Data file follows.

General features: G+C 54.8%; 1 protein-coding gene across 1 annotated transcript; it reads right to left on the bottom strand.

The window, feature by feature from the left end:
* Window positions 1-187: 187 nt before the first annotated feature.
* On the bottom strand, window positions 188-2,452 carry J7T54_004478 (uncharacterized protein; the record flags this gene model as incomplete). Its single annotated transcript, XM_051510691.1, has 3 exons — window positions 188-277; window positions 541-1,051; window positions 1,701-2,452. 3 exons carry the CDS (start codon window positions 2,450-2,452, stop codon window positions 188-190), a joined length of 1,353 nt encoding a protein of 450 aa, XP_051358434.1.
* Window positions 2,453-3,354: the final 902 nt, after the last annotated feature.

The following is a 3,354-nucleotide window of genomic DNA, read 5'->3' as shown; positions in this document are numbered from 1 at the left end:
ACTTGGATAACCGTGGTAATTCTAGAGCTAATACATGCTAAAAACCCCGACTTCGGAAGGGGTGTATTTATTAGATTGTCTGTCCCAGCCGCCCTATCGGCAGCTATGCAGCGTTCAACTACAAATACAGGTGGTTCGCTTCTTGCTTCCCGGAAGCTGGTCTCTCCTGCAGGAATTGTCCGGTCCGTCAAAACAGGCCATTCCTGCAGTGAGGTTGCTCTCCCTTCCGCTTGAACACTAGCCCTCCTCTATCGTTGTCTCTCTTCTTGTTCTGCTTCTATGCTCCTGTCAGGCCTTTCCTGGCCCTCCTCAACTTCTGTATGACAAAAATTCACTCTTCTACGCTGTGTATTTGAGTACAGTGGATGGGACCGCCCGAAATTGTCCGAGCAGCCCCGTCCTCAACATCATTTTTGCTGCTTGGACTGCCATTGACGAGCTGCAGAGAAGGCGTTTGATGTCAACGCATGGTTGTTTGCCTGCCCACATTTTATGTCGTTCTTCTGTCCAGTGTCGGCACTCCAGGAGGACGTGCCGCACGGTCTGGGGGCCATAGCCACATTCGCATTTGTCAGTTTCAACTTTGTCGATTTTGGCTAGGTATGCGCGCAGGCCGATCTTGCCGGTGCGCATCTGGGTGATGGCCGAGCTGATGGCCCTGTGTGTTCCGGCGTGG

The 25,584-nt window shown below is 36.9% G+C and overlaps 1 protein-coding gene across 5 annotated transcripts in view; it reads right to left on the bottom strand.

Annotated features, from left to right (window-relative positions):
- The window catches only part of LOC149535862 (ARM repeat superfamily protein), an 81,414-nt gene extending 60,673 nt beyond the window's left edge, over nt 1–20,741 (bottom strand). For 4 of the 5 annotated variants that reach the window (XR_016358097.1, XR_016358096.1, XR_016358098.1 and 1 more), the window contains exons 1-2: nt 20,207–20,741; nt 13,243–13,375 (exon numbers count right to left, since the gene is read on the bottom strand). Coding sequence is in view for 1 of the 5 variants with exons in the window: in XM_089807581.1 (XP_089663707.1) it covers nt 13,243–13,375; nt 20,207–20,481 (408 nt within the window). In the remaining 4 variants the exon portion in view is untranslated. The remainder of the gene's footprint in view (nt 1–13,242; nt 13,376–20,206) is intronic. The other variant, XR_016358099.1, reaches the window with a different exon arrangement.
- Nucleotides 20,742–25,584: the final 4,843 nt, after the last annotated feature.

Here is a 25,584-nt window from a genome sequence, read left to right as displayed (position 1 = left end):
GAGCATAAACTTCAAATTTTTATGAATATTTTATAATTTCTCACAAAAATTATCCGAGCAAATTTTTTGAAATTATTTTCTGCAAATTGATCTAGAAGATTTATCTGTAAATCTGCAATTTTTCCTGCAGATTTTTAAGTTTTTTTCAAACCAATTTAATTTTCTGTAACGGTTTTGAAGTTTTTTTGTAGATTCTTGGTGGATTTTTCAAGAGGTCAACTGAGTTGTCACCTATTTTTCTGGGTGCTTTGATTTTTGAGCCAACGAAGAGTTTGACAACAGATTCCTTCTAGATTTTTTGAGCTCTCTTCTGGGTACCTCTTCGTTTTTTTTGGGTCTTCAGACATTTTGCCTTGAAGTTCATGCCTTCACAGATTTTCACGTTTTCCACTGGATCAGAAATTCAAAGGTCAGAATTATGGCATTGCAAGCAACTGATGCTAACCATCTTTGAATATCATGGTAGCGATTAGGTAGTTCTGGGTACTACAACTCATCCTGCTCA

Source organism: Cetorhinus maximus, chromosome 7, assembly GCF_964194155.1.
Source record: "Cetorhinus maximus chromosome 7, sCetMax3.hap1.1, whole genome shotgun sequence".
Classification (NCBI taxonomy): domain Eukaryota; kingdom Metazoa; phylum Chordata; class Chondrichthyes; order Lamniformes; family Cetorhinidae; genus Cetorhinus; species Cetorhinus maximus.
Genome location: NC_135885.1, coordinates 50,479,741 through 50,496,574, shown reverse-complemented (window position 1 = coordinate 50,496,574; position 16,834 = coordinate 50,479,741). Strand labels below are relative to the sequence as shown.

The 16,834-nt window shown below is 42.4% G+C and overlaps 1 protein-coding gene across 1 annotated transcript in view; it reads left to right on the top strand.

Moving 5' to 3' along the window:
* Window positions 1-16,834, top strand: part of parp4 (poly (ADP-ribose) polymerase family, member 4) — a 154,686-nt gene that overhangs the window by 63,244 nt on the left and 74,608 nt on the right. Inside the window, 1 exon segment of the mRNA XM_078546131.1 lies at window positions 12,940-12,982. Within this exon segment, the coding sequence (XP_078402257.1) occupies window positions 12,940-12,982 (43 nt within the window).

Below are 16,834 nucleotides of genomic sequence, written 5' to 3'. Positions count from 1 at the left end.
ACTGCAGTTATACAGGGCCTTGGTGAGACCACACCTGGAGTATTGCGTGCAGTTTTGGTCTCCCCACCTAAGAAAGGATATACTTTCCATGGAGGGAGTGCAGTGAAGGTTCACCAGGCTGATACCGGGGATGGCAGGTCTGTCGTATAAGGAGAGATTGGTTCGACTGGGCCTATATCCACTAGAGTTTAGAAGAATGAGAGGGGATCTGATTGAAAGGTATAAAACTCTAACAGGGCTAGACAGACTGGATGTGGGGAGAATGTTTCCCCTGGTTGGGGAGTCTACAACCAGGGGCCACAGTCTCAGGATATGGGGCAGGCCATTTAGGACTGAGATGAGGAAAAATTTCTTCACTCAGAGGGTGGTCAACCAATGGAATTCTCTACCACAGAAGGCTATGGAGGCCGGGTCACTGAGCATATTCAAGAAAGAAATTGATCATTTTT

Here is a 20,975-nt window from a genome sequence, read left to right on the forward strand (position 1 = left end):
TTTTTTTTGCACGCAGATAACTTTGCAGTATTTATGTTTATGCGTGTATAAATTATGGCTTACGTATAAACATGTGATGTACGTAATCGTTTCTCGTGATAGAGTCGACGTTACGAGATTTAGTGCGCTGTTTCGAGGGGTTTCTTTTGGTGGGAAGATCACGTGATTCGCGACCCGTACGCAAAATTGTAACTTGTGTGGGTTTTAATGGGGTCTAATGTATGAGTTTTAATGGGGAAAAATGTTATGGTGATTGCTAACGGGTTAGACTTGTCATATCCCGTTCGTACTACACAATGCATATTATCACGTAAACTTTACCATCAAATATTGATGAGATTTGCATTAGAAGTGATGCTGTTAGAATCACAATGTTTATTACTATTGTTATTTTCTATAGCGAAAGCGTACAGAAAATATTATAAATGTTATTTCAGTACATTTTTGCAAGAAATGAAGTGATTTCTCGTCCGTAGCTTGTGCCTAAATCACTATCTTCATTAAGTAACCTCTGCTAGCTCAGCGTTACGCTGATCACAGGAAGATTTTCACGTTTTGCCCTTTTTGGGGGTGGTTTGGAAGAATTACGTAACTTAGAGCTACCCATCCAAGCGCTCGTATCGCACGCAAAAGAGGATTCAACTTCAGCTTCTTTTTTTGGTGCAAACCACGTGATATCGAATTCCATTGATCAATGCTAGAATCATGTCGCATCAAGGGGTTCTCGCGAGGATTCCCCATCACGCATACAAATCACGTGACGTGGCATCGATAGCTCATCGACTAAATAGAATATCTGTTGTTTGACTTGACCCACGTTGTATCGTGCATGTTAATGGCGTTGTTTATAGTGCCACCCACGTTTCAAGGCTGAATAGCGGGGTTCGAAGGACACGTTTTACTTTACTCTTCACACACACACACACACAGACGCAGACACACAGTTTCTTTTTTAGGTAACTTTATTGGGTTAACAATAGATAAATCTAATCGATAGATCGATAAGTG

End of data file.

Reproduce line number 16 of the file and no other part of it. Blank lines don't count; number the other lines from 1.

Classification (NCBI taxonomy): domain Eukaryota; kingdom Metazoa; phylum Chordata; class Chondrichthyes; order Lamniformes; family Cetorhinidae; genus Cetorhinus; species Cetorhinus maximus.